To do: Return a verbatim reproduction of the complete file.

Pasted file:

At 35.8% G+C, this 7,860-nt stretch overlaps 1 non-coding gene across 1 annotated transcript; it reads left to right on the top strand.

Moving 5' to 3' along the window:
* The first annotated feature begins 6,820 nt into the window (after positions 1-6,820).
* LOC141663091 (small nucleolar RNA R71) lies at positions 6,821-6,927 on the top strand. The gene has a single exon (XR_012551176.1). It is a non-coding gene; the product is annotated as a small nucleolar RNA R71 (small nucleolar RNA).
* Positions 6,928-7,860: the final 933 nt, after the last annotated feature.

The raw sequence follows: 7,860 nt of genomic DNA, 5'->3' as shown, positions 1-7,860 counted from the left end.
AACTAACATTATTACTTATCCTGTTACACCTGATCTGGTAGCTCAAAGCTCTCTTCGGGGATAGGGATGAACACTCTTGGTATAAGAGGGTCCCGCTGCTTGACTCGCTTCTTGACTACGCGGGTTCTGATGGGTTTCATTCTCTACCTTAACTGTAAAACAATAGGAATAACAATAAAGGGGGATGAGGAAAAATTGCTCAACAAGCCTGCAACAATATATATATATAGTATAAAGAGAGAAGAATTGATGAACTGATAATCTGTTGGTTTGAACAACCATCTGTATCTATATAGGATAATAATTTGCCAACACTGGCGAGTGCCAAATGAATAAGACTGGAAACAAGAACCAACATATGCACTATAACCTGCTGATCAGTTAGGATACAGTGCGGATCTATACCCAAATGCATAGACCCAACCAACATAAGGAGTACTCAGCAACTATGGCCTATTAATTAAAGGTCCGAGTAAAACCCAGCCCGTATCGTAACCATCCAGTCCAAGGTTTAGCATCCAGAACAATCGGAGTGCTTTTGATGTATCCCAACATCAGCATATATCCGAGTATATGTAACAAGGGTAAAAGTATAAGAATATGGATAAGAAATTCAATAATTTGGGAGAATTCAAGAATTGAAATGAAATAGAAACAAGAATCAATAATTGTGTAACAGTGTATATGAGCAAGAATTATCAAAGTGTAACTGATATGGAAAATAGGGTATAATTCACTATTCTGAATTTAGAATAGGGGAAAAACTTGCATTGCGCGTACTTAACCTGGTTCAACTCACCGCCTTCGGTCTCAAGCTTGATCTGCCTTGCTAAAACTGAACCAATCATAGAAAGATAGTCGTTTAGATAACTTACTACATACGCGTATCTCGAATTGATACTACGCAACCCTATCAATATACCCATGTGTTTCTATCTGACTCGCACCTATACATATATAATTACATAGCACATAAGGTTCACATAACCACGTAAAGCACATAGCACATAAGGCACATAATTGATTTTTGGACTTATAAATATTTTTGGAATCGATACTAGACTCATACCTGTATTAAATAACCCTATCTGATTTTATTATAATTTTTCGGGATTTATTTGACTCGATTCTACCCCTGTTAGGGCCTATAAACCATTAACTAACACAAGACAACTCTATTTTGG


At 35.8% G+C, this 7,860-nt stretch overlaps 1 non-coding gene across 1 annotated transcript; it reads left to right on the top strand.

Moving 5' to 3' along the window:
* The first annotated feature begins 6,820 nt into the window (after positions 1-6,820).
* LOC141663091 (small nucleolar RNA R71) lies at positions 6,821-6,927 on the top strand. The gene has a single exon (XR_012551176.1). It is a non-coding gene; the product is annotated as a small nucleolar RNA R71 (small nucleolar RNA).
* Positions 6,928-7,860: the final 933 nt, after the last annotated feature.

The raw sequence follows: 7,860 nt of genomic DNA, 5'->3' as shown, positions 1-7,860 counted from the left end.
AACTAACATTATTACTTATCCTGTTACACCTGATCTGGTAGCTCAAAGCTCTCTTCGGGGATAGGGATGAACACTCTTGGTATAAGAGGGTCCCGCTGCTTGACTCGCTTCTTGACTACGCGGGTTCTGATGGGTTTCATTCTCTACCTTAACTGTAAAACAATAGGAATAACAATAAAGGGGGATGAGGAAAAATTGCTCAACAAGCCTGCAACAATATATATATATAGTATAAAGAGAGAAGAATTGATGAACTGATAATCTGTTGGTTTGAACAACCATCTGTATCTATATAGGATAATAATTTGCCAACACTGGCGAGTGCCAAATGAATAAGACTGGAAACAAGAACCAACATATGCACTATAACCTGCTGATCAGTTAGGATACAGTGCGGATCTATACCCAAATGCATAGACCCAACCAACATAAGGAGTACTCAGCAACTATGGCCTATTAATTAAAGGTCCGAGTAAAACCCAGCCCGTATCGTAACCATCCAGTCCAAGGTTTAGCATCCAGAACAATCGGAGTGCTTTTGATGTATCCCAACATCAGCATATATCCGAGTATATGTAACAAGGGTAAAAGTATAAGAATATGGATAAGAAATTCAATAATTTGGGAGAATTCAAGAATTGAAATGAAATAGAAACAAGAATCAATAATTGTGTAACAGTGTATATGAGCAAGAATTATCAAAGTGTAACTGATATGGAAAATAGGGTATAATTCACTATTCTGAATTTAGAATAGGGGAAAAACTTGCATTGCGCGTACTTAACCTGGTTCAACTCACCGCCTTCGGTCTCAAGCTTGATCTGCCTTGCTAAAACTGAACCAATCATAGAAAGATAGTCGTTTAGATAACTTACTACATACGCGTATCTCGAATTGATACTACGCAACCCTATCAATATACCCATGTGTTTCTATCTGACTCGCACCTATACATATATAATTACATAGCACATAAGGTTCACATAACCACGTAAAGCACATAGCACATAAGGCACATAATTGATTTTTGGACTTATAAATATTTTTGGAATCGATACTAGACTCATACCTGTATTAAATAACCCTATCTGATTTTATTATAATTTTTCGGGATTTATTTGACTCGATTCTACCCCTGTTAGGGCCTATAAACCATTAACTAACACAAGACAACTCTATTTTGG